Posted on Feb 02, 2012 | Comments 0
A recent BBC article spoke of the potential increase of neurological and progressive diseases such as Parkinson’s disease, multiple sclerosis and motor neuron disease. The number of people afflicted with these conditions is likely to rise due to an aging population it is being warned.
In another report relating to health issues created by the older demographic, a Canadian report speaks of more people being diagnosed with cancer due to an aging population. The study spoke of an increase of over 2% over a 10 year period that owes itself to better screening and cancer detection methods as well as increased incidence due to cancer’s propensity to target older people.
The good news is that people are living longerbecause of better overall health and care, but the bad news is that there are more people being diagnosed with cancer as well.
What is population aging?
Better health care and higher standards of living have increased global life expectancy of people so that people are living longer today than ever before in history.
At the same time effective birth control techniques and declining fertility rates mean that birth rates are declining the world over. This means that the average age of population is now higher than at any point before now.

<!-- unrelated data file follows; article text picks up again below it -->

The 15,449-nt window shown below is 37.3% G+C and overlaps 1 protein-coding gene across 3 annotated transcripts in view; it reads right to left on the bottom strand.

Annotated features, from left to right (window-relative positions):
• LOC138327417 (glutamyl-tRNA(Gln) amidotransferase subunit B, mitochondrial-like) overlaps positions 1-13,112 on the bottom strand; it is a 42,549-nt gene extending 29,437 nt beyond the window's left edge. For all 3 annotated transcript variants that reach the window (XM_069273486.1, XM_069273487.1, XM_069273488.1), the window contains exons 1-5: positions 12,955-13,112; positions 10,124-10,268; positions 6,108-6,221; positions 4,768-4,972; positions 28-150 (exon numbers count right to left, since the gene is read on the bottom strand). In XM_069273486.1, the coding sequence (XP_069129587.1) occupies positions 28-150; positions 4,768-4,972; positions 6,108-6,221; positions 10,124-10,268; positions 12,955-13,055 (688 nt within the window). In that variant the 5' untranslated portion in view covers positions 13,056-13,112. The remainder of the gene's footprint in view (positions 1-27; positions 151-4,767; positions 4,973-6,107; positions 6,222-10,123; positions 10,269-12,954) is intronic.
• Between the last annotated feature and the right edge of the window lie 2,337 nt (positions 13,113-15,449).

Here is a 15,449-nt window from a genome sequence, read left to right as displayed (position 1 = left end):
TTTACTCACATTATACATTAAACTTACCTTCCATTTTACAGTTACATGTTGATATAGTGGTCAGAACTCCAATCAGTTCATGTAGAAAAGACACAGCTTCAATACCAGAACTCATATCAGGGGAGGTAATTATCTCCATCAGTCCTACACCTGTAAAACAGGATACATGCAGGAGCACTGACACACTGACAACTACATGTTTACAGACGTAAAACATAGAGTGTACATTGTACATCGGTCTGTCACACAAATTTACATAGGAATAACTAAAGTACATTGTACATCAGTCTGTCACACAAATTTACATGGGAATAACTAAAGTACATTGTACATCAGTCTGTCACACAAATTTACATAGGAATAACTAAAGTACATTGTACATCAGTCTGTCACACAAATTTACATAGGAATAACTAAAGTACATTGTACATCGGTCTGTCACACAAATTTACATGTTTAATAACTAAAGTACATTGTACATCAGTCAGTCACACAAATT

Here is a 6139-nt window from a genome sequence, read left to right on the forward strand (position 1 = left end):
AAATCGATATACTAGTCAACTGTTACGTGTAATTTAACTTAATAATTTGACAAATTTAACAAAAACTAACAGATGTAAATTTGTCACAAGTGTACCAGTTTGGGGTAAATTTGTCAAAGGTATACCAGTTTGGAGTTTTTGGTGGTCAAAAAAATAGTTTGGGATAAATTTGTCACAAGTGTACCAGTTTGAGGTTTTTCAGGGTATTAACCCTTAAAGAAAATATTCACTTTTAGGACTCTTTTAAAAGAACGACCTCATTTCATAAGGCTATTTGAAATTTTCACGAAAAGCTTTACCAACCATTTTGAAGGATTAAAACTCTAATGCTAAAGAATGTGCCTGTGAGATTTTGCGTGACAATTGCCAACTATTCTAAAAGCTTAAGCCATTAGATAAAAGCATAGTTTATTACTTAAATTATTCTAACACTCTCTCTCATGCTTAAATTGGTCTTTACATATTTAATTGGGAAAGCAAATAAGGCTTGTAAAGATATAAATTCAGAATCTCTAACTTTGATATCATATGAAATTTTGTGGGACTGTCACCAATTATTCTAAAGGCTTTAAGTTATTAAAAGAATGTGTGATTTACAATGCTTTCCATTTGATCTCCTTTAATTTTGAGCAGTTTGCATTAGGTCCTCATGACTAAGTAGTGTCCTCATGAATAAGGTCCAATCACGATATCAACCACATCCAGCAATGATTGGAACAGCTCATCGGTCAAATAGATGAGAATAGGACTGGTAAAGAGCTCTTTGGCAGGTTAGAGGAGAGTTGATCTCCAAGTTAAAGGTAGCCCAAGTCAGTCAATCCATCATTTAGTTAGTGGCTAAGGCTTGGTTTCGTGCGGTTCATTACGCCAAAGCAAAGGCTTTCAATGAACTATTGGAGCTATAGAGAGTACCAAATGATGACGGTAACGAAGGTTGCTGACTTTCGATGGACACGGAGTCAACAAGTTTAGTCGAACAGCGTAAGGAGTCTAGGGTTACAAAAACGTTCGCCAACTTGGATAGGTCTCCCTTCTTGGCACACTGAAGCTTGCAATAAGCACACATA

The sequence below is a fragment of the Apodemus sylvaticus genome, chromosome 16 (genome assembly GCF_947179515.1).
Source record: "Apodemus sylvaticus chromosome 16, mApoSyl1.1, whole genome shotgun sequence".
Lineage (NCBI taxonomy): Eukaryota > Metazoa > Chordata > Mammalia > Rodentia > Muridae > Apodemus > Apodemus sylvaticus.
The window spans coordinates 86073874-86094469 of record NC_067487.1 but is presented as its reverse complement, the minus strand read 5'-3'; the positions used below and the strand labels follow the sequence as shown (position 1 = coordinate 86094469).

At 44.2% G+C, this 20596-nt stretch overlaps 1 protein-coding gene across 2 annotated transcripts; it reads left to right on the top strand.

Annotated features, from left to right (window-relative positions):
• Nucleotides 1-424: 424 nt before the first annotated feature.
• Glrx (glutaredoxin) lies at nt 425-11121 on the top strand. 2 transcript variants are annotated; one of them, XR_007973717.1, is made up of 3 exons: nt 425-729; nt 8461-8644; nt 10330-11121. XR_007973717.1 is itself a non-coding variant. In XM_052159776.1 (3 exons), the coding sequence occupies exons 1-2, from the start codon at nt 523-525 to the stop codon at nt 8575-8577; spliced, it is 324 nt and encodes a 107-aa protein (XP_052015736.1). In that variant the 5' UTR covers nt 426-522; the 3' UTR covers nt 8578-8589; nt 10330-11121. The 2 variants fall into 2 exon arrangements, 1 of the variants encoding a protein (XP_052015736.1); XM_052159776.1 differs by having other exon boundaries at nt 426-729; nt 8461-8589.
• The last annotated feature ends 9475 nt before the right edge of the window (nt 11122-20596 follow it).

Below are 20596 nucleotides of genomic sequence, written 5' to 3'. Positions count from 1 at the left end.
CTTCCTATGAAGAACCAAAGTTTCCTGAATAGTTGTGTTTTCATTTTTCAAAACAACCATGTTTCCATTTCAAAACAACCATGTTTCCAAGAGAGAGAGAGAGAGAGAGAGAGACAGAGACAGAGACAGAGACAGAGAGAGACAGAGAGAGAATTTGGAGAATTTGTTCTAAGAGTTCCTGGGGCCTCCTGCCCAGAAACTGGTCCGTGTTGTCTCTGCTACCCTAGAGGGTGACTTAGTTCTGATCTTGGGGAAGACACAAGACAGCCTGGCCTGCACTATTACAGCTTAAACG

So we have populations that have a greater proportion of older people and fewer younger people, giving rise to some unique health challenges. While population aging can be seen as a triumph of medical and health services, it also presents unique new challenges.
The health challenges of population ageing
Health experts have long warned about the need to be prepared for a sharp rise in the number of people diagnosed with cancer or with degenerative diseases such as dementia due to aging populations. The incidence of chronic diseases such as heart disease, hypertension, and diabetes and so on also rises with age. The number of debilitating conditions increases as people get older, and there is also the increasing chance of problems such as falls and other accidental injuries.
However experts also have reassuring things to say about aging; that so long we remain active and continue to have healthy diets and lifestyles, there is reason to believe that we can be healthier longer into old age; that we can keep infirmity at bay for longer.
Awareness of leading healthy lifestyles is critically important for aging populations because living longer makes sense only if good health accompanies a longer lifespan.
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